Monday, March 18, 2013

Meet Doug

Posted By on Mon, Mar 18, 2013 at 6:00 AM

It's a Wednesday afternoon and I'm having a great talk at Mojoe's Coffee House with Doug Morris. He's mid-sentence and sees another guy headed into the coffeehouse with a few boxes in his arms, no hands available to reach for the door handle. Doug jumps up from our table and rushes to the door to help the man coming in. He stands and is ready to offer a hand until the man is fully settled inside. Indy wouldn't be the same without people like Doug.

Its guys like him that do the grit work without a plan, without recognition, without pay; they do it for the love of the city and for the love of the arts. I've been watching Douglas Keith Morris, 33, move about Indy for years now. Each time I'd met him, he was very humble, very nice and always had a flyer in his hand. He was promoting a party some place or introducing the city to a new DJ or a cool new artist. Even at this interview, Doug sat down and slid two vibrant postcards my way - both for parties with local artists at the Jazz Kitchen.

This particular afternoon I'd caught up with Doug to talk about his life and his efforts towards the cultural scene in Indy. I want people to know Doug's work because it'll provide a glimpse into how so many people have contributed to Indy's growth. Indy is what it is now because of the cultural entrepreneurs that grind away every day for the city they love. They have no affiliation to any of the large organizations. They aren't being funded by any of Indy's major philanthropists. They really are just trying to progress Indy and far too often, that work is going unnoticed.

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Doug grew up between 42nd and 49th of College Avenue. He recalls riots over police brutality on College, drug transactions and all the other happenings of the hood. He was raised Pentecostal and attended one of the biggest churches in the City. Doug's mom was always at work, she worked retail hours so he went to school from his grandparent's house. "There was a lot happening outside. This was the 80's so breakdancing was in, people walking around with boom boxes. It wasn't scary, you knew who the drug dealers were; you just stayed away from them. When you woke up, you rode your bike, you jumped ramps, you tried to talk to girls, you know, the usual." There was dancing in the streets were Doug grew up. You learned the soul and lifestyle of hip-hop outside, women taught dance out of their homes, men his elder taught drumming, another man taught Kung Fu. The arts were all around him - in one of the city's worst neighborhoods.

Doug says that just 10 years ago, Indy thought that art was for bums. "If you told people you were an artist they took that to mean you don't have a job and you're not serious about life."  The reality is, Doug and his friends were artists. And art saved their lives. All of these youngsters from 42nd and 49th and College are now professionals finding success in the arts. Whether it be in Atlanta, in Hollywood, Chicago or, in Doug's case, here in Indy, they are all pursuing their passions and making money within the arts field. We don't typically hear of success stories from this area of the city. "Art isn't an excuse not to have a job, but it is an opportunity to create something you can be proud of. And let's be honest, it won't make you rich. But there's nothing worse than living life without passion or having a passion and being too scared to pursue it."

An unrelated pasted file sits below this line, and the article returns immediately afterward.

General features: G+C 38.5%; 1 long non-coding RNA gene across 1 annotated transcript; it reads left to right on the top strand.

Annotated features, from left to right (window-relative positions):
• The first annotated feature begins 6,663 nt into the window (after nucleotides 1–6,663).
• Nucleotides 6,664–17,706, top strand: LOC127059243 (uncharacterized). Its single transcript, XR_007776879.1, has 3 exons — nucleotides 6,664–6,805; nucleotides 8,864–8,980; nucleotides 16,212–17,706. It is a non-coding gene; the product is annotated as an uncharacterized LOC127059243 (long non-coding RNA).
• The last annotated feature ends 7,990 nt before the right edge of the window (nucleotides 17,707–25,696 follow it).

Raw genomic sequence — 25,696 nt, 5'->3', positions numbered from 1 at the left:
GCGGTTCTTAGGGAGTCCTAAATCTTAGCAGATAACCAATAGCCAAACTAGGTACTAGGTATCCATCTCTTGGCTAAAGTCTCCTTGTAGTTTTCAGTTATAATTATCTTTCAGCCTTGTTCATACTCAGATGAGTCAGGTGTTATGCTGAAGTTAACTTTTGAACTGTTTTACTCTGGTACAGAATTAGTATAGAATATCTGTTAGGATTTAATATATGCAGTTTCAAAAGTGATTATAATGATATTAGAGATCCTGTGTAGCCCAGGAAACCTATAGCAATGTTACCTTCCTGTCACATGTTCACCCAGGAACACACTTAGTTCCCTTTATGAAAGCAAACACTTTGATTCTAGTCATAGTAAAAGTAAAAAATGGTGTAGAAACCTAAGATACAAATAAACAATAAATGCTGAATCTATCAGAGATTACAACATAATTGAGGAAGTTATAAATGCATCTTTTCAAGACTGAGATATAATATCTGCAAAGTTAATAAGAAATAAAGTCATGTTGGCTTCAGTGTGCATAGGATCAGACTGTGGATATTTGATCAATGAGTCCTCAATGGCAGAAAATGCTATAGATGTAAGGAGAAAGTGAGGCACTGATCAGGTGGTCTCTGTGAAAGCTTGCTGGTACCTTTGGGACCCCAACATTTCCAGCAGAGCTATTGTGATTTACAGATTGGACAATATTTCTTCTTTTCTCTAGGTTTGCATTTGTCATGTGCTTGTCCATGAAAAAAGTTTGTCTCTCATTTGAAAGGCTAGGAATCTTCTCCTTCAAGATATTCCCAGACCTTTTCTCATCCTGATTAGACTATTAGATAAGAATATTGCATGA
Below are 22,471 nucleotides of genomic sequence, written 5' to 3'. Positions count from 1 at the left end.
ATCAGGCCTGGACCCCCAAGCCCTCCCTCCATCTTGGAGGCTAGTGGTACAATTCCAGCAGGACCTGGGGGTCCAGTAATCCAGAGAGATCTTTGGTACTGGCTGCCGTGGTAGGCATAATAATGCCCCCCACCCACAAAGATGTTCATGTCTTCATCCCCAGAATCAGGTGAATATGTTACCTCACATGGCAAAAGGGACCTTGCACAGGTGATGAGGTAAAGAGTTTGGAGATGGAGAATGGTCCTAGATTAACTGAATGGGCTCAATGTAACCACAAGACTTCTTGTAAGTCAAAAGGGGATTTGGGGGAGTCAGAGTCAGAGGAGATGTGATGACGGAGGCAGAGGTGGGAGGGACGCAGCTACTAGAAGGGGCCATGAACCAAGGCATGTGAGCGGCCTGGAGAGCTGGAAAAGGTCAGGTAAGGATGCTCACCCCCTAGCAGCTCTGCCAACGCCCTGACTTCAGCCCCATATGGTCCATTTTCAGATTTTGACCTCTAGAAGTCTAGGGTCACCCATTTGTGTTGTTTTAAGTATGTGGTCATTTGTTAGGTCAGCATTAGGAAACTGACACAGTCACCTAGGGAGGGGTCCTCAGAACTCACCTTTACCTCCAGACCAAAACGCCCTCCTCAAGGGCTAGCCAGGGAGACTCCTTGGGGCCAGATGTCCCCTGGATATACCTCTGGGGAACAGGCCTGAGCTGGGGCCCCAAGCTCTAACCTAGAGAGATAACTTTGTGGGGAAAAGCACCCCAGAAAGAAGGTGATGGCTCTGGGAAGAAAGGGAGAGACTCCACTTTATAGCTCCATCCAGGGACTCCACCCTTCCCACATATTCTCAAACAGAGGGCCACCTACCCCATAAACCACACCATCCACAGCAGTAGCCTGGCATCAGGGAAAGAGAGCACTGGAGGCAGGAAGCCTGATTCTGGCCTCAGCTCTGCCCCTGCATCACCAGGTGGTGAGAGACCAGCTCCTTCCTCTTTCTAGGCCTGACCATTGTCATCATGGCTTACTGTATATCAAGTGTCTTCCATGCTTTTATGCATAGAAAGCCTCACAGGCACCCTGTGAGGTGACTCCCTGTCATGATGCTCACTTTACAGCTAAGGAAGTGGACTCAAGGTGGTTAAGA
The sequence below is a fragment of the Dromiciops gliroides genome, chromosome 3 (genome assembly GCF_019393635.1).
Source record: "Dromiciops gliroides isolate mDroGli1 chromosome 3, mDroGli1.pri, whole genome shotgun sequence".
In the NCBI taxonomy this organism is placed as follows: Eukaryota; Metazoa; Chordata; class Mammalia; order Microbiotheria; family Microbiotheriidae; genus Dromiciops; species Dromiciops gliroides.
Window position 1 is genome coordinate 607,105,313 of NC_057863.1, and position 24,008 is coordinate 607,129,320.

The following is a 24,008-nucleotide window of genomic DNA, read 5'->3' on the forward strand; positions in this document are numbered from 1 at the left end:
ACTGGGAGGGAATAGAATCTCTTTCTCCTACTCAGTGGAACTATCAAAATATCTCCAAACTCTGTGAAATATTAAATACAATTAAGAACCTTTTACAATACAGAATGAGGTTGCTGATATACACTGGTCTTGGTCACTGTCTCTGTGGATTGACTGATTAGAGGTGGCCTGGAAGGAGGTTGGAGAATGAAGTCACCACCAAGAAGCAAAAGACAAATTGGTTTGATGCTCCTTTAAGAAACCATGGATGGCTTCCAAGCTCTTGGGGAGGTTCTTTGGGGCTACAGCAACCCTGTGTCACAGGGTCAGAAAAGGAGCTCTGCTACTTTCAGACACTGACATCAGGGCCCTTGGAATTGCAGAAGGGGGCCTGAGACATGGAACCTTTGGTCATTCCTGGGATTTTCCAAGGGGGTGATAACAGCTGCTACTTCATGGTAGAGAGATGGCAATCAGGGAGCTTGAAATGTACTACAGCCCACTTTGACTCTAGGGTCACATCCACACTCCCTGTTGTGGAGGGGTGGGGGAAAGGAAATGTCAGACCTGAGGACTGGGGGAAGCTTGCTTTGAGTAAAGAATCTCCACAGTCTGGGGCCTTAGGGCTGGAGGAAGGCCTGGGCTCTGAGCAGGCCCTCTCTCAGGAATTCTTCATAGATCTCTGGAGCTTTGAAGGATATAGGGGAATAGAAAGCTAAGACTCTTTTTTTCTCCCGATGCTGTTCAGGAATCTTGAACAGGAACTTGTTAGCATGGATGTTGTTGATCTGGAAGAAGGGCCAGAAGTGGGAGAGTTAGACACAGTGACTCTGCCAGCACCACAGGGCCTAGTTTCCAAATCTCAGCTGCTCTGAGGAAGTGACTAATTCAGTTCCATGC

When you think about it, because of work like Doug's, more young professionals stay in Indy, more local artists have opportunities and there's more art on streets. And isn't that what we want? Isn't that what we're all working towards? It's interesting that the people we're not paying attention to are working for the same goal, in their own way.

"I'm not doing anything different than I did when I was a kid. We've thrown parties and hosted events since we were 12 whether it was in the basement of the church with no alcohol that ended at midnight or a hip-hop party at the Jazz Kitchen. All I want to do is inspire people."

To find out more about Doug Morris and what he does, follow his event work for Old Soul Entertainment at @OldSoulent on Twitter or choose a night at the Jazz Kitchen. Kudos and applause toward folks like Doug who work daily to make Indy a more vibrant and culturally adept city. 

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About The Author

Malina Simone

Malina Simone

Malina Simone Jeffers works to connect audiences and get people excited about Indy via local organization, Mosaic City. Mali sits on the B.O.D. for Big Car, Indiana Humanities and The Exchange at Indy Hub. Tagged “Arts up-and-comer” and “The Unsegregater” by the Indianapolis Star, and arts and culture winner for... more

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